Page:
Kabini Diaries Part II – Birds of Kabini

Do Read Kabini Diaries – Part I in case you would like to know more about the place. 


Common Raven

A raven is one of several larger-bodied members of the genus Corvus. These species do not form a single taxonomic group within the genus, but share similar characteristics and appearances that generally separate them from other crows. The largest raven species are the common raven and the thick-billed raven.

As we approached our resort in Kabini the lush green fields complimented by dark rain clouds made us stop and breath in the beauty. That’s when we spotted this darker than black little fellow. Who says black (read dark) is not beautiful?


Indian Pond Heron

The Indian pond heron or paddy bird (Ardeola grayii) is a small heron. It is of Old World origins, breeding in southern Iran and east toPakistan, India, Burma, Bangladesh and Sri Lanka. They are widespread and common but can be easily missed when they stalk prey at the edge of small water-bodies or even when they roost close to human habitations. They are however distinctive when they take off with bright white wings flashing in contrast to the cryptic streaked olive and brown colours of the body. Their camouflage is so excellent that they can be approached closely before they take to flight, a behaviour which has resulted in folk names and beliefs that the birds are short-sighted or blind.

We almost missed him since we were busy tracking the alarm calls which ended being false alarms. There’s some relation between false alarms and me. Both the girls gave me so many of them throughout the pregnancies and the jungle safaris too bring them on most of the times.


Changeable Hawk-eagle or Crested Hawk-eagle 

Changeable hawk-eagles breed in the Indian subcontinent, mainly in India and Sri Lanka, and from the southeast rim of the Himalayaacross Southeast Asia to Indonesia and the Philippines. This is a bird occurring singly (outside mating season) in open woodland, although island forms prefer a higher tree density. It builds a stick nest in a tree and lays a single egg.

The light showers gave her goosebumps and my constant clicking annoyed her enough to run from one branch to another, from one tree to another. But I still caught her. Completely drenched. Her eyes begging for some privacy in her own home.


Crested Serpent Eagle

The crested serpent eagle (Spilornis cheela) is a medium-sized bird of prey that is found in forested habitats across tropical Asia. All members within the species complex have a large looking head with long feathers on the back of the head giving them a maned and crested appearance. The face is bare and yellow joining up with the ceres while the powerful feet are unfeathered and heavily scaled. They fly over the forest canopy on broad wings and tail have wide white and black bars. They call often with a loud, piercing and familiar three or two-note call. They often feed on snakes, giving them their name and are placed along with the Circaetus snake-eagles in the subfamily Circaetinae.



Indian Peafowl

The Indian peafowl or blue peafowl (Pavo cristatus), a large and brightly coloured bird, is a species of peafowl native to South Asia, but introduced in many other parts of the world. The male peafowl is predominantly blue with a fan-like crest of spatula-tipped wire-like feathers and is best known for the long train made up of elongated upper-tail covert feathers which bear colourful eyespots. These stiff feathers are raised into a fan and quivered in a display during courtship. Females lack the train, and have a greenish lower neck and duller brown plumage. The Indian peafowl lives mainly on the ground in open forest or on land under cultivation where they forage for berries, grains but also prey on snakes, lizards, and small rodents. Their loud calls make them easy to detect, and in forest areas often indicate the presence of a predator such as a tiger. They forage on the ground in small groups and usually try to escape on foot through undergrowth and avoid flying, though they fly into tall trees to roost.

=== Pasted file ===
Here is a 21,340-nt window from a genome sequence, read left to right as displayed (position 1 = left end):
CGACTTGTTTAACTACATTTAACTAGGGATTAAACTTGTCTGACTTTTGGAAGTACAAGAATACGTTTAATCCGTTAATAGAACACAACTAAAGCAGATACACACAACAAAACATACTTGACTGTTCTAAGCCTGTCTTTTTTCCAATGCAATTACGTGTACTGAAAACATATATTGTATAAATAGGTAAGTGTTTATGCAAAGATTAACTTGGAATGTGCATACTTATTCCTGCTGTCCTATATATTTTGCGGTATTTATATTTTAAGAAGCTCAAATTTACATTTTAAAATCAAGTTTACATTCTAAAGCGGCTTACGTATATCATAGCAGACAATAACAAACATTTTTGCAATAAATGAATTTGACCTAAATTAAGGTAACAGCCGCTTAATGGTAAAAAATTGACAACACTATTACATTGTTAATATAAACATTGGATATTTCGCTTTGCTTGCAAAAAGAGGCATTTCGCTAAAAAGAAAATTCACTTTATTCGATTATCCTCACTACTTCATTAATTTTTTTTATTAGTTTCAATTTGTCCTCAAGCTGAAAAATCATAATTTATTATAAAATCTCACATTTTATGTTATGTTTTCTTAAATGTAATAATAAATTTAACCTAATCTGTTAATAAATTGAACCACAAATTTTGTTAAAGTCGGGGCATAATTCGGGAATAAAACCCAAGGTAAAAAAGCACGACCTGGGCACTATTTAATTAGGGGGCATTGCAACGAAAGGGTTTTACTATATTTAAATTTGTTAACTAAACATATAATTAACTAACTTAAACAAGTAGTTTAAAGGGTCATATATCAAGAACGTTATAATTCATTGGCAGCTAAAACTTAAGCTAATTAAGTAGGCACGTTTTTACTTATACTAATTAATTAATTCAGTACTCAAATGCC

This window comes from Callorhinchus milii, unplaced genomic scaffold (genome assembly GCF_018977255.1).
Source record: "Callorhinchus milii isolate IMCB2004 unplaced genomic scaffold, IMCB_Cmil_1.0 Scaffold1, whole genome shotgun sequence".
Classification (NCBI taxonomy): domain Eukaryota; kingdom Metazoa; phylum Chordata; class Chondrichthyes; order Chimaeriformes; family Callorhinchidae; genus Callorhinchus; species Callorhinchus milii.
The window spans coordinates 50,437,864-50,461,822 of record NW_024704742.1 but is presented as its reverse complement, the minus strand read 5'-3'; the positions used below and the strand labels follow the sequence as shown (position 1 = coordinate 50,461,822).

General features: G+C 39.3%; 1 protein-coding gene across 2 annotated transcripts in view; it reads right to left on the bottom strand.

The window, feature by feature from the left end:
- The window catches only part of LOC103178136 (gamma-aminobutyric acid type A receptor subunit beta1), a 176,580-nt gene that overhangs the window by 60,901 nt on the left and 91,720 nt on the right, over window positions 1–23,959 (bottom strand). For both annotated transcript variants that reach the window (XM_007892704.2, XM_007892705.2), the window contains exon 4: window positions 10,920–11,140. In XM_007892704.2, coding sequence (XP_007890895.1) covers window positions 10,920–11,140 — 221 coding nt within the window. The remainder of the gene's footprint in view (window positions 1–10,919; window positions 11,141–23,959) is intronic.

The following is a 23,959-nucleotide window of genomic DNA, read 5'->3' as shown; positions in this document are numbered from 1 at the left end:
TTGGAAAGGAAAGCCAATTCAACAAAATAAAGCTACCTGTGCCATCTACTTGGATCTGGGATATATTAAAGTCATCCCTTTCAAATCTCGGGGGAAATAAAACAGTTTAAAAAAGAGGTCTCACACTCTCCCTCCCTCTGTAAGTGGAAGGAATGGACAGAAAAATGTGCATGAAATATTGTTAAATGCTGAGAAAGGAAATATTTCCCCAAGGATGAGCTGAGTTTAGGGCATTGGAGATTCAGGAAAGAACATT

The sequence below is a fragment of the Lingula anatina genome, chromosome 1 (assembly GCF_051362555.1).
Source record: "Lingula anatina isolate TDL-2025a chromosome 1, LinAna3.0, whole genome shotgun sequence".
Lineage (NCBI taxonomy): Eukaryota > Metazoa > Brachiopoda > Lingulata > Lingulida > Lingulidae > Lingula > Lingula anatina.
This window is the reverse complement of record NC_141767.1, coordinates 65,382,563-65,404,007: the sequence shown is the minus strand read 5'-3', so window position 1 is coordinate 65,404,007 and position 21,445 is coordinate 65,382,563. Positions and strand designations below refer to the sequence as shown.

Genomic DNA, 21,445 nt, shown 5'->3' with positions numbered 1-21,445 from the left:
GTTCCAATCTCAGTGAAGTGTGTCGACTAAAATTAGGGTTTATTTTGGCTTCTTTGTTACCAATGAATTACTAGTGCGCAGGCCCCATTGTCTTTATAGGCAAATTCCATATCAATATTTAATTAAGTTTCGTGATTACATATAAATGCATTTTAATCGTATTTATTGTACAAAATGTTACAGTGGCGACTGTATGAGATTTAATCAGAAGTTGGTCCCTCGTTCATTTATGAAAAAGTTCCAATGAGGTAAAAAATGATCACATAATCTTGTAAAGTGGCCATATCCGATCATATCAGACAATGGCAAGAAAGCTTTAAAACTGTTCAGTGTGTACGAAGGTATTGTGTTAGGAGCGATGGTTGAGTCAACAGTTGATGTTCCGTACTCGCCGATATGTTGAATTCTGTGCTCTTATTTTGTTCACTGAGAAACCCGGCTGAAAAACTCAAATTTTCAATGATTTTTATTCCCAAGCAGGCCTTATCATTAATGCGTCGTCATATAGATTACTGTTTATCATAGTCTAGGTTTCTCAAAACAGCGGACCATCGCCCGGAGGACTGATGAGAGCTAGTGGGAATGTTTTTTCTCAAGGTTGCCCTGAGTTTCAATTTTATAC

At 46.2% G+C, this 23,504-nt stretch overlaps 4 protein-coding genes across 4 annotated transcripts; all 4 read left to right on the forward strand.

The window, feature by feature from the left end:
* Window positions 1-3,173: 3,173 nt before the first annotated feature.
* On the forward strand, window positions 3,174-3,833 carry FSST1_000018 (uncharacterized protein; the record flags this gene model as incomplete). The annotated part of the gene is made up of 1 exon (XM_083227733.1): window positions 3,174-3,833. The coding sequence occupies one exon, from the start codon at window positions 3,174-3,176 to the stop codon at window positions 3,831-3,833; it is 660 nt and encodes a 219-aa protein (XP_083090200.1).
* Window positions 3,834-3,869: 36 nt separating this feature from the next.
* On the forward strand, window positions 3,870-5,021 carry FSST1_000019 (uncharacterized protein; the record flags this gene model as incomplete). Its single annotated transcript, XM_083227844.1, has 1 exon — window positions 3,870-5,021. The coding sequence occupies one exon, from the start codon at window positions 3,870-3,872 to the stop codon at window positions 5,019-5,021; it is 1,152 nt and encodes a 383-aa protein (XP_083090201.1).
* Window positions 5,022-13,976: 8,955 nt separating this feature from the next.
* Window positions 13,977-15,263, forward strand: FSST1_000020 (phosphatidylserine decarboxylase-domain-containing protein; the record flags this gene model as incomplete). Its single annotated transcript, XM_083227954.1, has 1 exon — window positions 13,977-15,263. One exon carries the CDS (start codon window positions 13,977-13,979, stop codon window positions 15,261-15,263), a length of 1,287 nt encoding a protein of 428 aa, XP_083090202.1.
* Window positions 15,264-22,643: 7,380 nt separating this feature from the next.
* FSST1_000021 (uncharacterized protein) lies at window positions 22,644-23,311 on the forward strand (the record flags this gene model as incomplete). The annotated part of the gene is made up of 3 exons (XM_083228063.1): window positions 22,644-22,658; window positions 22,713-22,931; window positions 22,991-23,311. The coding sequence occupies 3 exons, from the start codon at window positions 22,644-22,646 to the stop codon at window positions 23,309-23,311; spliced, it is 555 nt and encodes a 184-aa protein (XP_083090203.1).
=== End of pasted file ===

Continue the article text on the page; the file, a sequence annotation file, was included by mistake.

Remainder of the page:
East of West, India is the Best. Similarly, travel all around the world but this handsome chap will still steal your heart with his perfectly coloured body and a beautiful spread of feathers with rich, vivid and varied hues. Can never afford to miss clicking one.


Common Kingfisher

The common kingfisher (Alcedo atthis) also known as the Eurasian kingfisher, and river kingfisher, is a small kingfisher with seven subspecies recognized within its wide distribution across Eurasia and North Africa. It is resident in much of its range, but migrates from areas where rivers freeze in winter. This sparrow-sized bird has the typical short-tailed, large-headed kingfisher profile; it has blue upperparts, orange underparts and a long bill. It feeds mainly on fish, caught by diving, and has special visual adaptations to enable it to see prey under water. The glossy white eggs are laid in a nest at the end of a burrow in a riverbank.

While everyone in my safari canter was busy deciding whether a bunch of dried leaves in the bushes was a leopard or not, I managed to click these fellows on the far end of the large pond in the jungle. Felt so so happy and proud to have spotted them and clicked them without annoying them.